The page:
Given its heavy reliance on raw material and legislative duties that emphasize the reuse and recycling of end-of-life vehicles, Europe’s automotive industry is perfectly positioned to accelerate the agenda around closed-loop thinking.


Renault’s Choisy-le-Roi factory has been pumping out remanufactured automobile parts since 1949 and has since diversified into injection pumps, gearboxes, injectors, and, most recently, turbo compressors. The environmental payback speaks for itself. According to Renault, one remanufactured part uses 80% less energy, 88% less water, 92% fewer chemical products, and generates 70% less waste during production compared to a new part. The Choisy-de-Roi factory also doesn’t send any waste to landfills – materials are either reused, recycled in the company’s foundries to produce new parts, or sent for valorization” (a French term for getting value back through recovery) in treatment centers.

Renault, JLR, Nissan and Toyota drive car industry towards sustainability 1

Renault’s efforts haven’t gone unnoticed by other car makers. Last month Jaguar Land Rover (JLR) announced it would be exploring the potential for remanufacturing within its new state-of-the-art engine manufacturing facility in Wolverhampton, set to open later this year. Ford and Peugeot currently supply engines for JLR cars. Still, the company’s director of corporate social responsibility Jonathan Garrett says taking greater ownership of its manufacturing is a natural next step: “The focus will be on brand new engines, to begin with … when those engines come back in 10 or 20 years, [remanufacturing] is where the emphasis will be.”

The company has already started to close the loop on its biggest materials, aluminum, through its REAL CAR project (pdf). This sets a specific target – 75% recycled content for every automotive aluminum sheet, 50% of which will be sourced from press sop scrap generated by JLR’s own manufacturing operations and primary external stampers, and 25% from post-consumer waste streams.

Adrian Tautscher, JLR’s group leader for materials engineering, says the initiative pushes the boundaries of how recycled aluminum can be utilized within the sector. A fundamental part of the project is to increase the value of aluminum scrap and increase the revenue back into JLR. This helps to offset some high initial purchase cost of aluminum,” he explains.

He adds that the project has enabled the company to develop an aluminum sheet alloy with a revised composition to allow segregated process scrap to be brought back within a closed-loop and remelted into the same quality of the automotive product. The latest development, taking aluminum from post-consumer scraps such as drinks cans, will make the car maker foray into the waste management sector. It looks to conduct separation trials to extract the non-ferrous metal output from mechanical biological treatment (MBT) facilities.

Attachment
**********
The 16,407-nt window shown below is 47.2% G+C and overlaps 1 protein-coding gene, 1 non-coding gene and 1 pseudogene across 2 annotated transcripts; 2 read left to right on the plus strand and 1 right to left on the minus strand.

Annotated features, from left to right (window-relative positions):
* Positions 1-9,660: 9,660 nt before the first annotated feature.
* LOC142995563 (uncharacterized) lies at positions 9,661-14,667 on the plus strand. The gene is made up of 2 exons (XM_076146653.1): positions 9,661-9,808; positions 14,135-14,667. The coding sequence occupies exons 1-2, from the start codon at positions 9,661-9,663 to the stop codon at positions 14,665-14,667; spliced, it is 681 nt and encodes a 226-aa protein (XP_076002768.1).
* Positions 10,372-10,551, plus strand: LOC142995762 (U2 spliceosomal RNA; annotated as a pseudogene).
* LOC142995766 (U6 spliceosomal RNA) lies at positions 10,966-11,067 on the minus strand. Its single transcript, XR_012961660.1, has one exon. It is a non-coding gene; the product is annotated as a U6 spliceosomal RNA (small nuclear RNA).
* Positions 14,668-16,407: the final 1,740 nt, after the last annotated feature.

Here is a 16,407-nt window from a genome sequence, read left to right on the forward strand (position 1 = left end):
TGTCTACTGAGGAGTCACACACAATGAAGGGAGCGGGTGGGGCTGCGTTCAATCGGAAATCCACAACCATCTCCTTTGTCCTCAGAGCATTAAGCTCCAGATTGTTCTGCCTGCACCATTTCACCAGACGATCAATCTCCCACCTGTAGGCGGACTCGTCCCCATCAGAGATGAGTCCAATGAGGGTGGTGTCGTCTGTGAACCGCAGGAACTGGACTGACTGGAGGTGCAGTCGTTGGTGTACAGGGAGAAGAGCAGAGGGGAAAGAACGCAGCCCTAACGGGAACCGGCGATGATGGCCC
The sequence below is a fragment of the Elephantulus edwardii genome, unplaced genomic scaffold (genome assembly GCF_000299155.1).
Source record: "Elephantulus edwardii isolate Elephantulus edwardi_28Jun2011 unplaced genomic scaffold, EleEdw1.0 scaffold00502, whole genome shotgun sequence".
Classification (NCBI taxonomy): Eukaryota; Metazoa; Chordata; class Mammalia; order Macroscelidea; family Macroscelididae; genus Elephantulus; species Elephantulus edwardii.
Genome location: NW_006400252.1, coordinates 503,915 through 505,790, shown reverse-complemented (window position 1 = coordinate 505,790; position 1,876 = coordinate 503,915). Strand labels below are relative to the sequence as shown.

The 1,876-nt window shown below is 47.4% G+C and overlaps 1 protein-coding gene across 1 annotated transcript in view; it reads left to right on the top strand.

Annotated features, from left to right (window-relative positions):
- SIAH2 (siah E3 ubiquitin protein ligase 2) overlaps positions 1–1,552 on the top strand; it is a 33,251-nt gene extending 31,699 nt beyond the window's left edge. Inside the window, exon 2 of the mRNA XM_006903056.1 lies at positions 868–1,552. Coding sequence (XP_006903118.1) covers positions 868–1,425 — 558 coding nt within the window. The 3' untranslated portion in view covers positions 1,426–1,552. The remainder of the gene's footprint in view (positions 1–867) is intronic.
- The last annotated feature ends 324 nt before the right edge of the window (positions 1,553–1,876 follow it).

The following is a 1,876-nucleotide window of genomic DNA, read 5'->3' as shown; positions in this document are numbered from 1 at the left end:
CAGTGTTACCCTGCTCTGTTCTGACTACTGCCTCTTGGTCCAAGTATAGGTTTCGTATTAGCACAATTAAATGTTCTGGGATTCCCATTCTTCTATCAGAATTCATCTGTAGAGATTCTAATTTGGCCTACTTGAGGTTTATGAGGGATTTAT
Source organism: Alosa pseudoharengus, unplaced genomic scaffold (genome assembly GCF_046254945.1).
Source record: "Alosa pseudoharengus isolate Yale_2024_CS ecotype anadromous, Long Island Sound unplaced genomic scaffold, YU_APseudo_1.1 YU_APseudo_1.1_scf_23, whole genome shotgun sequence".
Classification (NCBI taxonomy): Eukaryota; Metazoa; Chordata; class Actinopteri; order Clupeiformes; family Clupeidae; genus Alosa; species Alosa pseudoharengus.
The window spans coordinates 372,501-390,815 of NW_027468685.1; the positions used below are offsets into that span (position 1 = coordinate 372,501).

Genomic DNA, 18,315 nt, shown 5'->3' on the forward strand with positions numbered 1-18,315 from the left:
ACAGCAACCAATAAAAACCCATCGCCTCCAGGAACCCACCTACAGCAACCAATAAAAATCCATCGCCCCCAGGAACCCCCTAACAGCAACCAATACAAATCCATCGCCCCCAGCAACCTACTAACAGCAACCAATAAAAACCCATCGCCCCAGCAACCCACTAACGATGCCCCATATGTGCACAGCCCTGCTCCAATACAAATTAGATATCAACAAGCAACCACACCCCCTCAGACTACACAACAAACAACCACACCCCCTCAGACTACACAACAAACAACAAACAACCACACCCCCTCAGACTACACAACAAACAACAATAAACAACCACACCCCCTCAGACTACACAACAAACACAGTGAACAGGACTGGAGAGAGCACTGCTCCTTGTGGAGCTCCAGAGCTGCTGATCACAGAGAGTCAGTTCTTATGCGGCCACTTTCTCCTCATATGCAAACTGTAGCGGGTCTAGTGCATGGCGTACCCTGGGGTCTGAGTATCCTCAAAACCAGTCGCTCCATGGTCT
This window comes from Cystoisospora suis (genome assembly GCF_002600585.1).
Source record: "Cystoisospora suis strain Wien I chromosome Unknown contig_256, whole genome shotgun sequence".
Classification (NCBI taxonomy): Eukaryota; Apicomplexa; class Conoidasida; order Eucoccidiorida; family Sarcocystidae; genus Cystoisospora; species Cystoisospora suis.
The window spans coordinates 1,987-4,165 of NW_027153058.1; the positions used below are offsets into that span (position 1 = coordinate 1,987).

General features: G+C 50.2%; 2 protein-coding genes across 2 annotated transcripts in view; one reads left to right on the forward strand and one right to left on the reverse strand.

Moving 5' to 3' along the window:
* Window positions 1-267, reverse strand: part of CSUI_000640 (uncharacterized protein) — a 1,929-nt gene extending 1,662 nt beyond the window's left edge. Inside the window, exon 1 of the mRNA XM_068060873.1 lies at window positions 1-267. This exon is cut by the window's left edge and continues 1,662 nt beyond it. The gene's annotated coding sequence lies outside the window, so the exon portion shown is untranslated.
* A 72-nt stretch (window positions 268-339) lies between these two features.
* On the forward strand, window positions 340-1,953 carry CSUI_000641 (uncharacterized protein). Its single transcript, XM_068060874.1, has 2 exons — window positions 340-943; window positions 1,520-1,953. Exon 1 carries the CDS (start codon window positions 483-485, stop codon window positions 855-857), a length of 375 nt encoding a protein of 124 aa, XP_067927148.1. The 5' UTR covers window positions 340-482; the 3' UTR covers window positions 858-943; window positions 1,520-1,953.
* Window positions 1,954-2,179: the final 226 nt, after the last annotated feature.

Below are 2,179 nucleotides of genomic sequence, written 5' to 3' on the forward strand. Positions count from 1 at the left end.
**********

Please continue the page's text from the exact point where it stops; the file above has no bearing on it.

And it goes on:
Deutscher says there will be further opportunities for JLR to look deeper into its own supply chain in the future. Indeed, the end-of-life vehicles (ELV) phase is an area where evidence of smarter materials’ recovery is starting to emerge.

Within Europe, ELV legislation dictates that 85% of a car is recycled, a figure set to increase to 95% in 2015. Several manufacturers, including Nissan and Toyota, are involved in trials working with vehicle dismantlers, shredders, and recyclers to ascertain the best methods for high-value extraction of mechanical and, increasingly, mechatronic (mechanical/electronic hybrids) parts.

Nissan has published the results of some of its early experiments in this field. While Toyota is due to release the findings of its latest ELV trial involving 200 of its Prius prototype plug-in hybrid electric vehicles later this month in Brussels. Toyota worked with a Belgium dismantler on trial under controlled conditions, with the resultant hulks and materials treated using state-of-the-art recovery techniques.

According to Steve Hope, general manager for environmental affairs at Toyota Motor Europe, such trials will not only be critical in determining what the material impacts of future vehicles might be. Still, they will help build greater refinement into the ELV recovery process itself.

This was a unique opportunity for us to run a statistically relevant shredder trial in partnership with recycling industry leaders, he says. “As prototype vehicles, they were only allowed on the road for a limited period despite the fact they were essentially very representative of the final production vehicle as far as the ELV directive is concerned.

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Within the UK, Toyota is about to embark on a ground-breaking project that will investigate the potential for circular economy realization across the entire ELV value chain. This will look at how relationships between key players, including customers, suppliers, dealers, repairers, dismantlers, and recyclers, can be reconfigured to close the loop on certain materials.

Looking ahead, the industry is set to experiment further with new service-based models such as leasing and access, given the rapid rise of car-sharing schemes like Zipcar. The challenge we have as a business now is how we can remain sustainable for the long term. There’s a big push now for what is going to be the new business model in our sector in 10 or 20 years, says Jonathan Garrett.